Cockell contended, that Fuller v. Preft did not apply, as in that case the application was made on the part of the Sheriff, who came to ask a favour: but that herethe Defendant not being implicated in
the Sheriff's misconduct should not be prevented from defending the action.
The Court said, that as an action for an escape had been commenced against the Sheriff, if bail were now permitted to be put in, the proceedings in that action must be stayed: and that this motion therefore ought to be considered in the same light as an application on the part of the Sheriff to stay proceedings against him in the action for the escape. That as the Sheriff had neglected to do his duty, he ought not to be relieved, for the Court could not too strongly mark his conduct in omitting to follow the directions of the statute (a). If there was any reason for making a private engagement it ought to have been made to the Plaintiff.
Bail rejected. (a) 23 11.6.c.9.
NORTON V, FAZAN.
Defendant's SSUMPSIT for necessaries fold to the Defendant's wife and wife having
children. committed adultery, he left Some time previous to the delivery of the goods, the Defendant her in his house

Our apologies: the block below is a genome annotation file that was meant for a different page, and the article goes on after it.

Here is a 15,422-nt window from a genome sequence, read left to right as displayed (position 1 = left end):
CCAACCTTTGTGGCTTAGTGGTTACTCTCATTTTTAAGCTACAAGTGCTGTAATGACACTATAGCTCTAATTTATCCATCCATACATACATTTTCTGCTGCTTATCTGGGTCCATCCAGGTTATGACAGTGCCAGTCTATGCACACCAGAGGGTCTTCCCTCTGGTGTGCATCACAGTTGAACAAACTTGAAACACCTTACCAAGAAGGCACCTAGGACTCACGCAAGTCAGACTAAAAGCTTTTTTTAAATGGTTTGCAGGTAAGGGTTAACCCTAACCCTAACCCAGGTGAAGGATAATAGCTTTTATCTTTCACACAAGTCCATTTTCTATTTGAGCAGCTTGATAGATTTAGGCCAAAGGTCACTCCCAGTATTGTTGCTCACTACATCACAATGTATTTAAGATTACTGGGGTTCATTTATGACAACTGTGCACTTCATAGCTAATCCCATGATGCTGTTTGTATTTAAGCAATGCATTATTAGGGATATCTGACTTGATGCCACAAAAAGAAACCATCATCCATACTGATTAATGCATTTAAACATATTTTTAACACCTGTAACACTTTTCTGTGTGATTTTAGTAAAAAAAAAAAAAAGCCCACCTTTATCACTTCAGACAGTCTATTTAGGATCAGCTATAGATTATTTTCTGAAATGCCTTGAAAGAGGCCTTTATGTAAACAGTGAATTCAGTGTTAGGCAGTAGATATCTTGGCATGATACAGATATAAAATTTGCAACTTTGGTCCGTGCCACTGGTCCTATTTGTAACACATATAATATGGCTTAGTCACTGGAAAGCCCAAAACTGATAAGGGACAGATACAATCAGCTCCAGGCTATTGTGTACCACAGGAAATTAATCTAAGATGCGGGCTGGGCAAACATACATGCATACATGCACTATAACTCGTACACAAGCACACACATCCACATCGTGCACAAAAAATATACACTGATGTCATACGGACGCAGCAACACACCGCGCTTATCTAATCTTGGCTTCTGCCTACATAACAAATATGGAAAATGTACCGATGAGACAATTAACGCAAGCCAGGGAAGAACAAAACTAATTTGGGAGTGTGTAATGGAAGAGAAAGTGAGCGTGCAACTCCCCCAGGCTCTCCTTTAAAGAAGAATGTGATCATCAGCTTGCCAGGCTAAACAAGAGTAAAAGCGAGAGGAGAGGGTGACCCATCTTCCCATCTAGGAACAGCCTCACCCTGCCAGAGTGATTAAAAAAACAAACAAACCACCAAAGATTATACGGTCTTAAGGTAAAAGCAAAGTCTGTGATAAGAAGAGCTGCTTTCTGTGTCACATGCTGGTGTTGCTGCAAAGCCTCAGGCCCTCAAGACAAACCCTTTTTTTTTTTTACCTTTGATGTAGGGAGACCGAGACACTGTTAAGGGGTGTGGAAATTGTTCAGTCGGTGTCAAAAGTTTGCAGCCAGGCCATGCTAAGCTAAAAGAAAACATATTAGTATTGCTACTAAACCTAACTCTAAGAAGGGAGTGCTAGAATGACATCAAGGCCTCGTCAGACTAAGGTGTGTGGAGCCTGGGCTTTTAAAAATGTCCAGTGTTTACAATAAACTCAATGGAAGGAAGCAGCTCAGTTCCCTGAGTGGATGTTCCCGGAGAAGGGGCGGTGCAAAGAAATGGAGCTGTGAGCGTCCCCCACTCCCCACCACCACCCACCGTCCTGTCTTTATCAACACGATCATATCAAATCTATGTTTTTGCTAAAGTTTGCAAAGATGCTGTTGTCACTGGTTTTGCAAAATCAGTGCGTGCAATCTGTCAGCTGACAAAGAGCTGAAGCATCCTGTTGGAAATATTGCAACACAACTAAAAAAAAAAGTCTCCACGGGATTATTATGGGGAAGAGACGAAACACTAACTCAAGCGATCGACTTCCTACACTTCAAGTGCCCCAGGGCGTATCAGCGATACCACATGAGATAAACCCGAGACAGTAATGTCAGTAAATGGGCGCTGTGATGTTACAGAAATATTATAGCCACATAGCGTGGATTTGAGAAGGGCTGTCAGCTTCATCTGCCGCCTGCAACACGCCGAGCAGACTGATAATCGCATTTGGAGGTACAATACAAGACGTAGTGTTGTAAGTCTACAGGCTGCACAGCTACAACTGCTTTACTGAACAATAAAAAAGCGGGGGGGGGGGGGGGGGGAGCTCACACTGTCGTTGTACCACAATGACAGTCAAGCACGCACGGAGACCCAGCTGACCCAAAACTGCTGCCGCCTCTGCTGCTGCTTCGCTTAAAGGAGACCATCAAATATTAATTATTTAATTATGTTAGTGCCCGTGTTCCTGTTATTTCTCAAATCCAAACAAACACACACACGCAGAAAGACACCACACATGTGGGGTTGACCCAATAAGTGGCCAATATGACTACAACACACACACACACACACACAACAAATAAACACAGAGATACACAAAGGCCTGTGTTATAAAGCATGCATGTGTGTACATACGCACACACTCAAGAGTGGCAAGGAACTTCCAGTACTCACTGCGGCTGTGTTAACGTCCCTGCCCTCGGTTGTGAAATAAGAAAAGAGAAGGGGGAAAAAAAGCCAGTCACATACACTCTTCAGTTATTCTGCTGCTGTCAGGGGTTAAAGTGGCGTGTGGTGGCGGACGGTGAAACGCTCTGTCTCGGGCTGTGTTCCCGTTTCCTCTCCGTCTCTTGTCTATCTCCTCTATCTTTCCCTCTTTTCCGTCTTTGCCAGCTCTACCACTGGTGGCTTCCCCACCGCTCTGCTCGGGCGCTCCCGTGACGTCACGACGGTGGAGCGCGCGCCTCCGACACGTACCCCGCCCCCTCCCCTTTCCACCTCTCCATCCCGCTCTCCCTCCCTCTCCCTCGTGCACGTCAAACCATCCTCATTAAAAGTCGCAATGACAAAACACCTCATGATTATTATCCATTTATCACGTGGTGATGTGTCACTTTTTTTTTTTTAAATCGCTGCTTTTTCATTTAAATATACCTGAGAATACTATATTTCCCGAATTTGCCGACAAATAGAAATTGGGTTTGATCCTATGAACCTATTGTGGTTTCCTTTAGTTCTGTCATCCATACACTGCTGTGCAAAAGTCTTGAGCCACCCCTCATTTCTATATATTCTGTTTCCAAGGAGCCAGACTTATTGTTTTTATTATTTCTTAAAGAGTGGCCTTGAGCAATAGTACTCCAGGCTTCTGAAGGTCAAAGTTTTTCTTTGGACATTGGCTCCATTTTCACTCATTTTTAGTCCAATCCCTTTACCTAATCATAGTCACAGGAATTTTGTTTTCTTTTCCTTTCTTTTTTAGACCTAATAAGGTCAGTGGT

two chile having discovered that his wife kept up an adulterous intercourse dren bearing his with another man, separated himself from her, leaving her in out making any possession of the house which he had inhabited, together with provision for her two children bearing his name. In this house she was living in a of the requence state of adultery, at the period when the goods in question were tion; she con- delivered. The Defendant had made no regular provision for tinued in a state of adultery;
his wife. The cause was tried before Eyre Ch. J. at the Sittings held, that the at Westminster in Easter Term, who was of opinion that if the husband Thould be liable for ne. Plaintiff knew or ought to have known that the separation processaries furnith- ceeded from the adultery of the wife, the jury should find for ed to her unless it appeared that
the Defendant; if not, that the Plaintiff was entitled to recover. the Plaintiff Verdict for the Plaintiff 21. 1os. knew or ought to have known Clayton Serjt. now moved for a rule calling on the Plaintiff to the circum- shew cause why the verdict should not be set aside and a nonfuit stances under which she was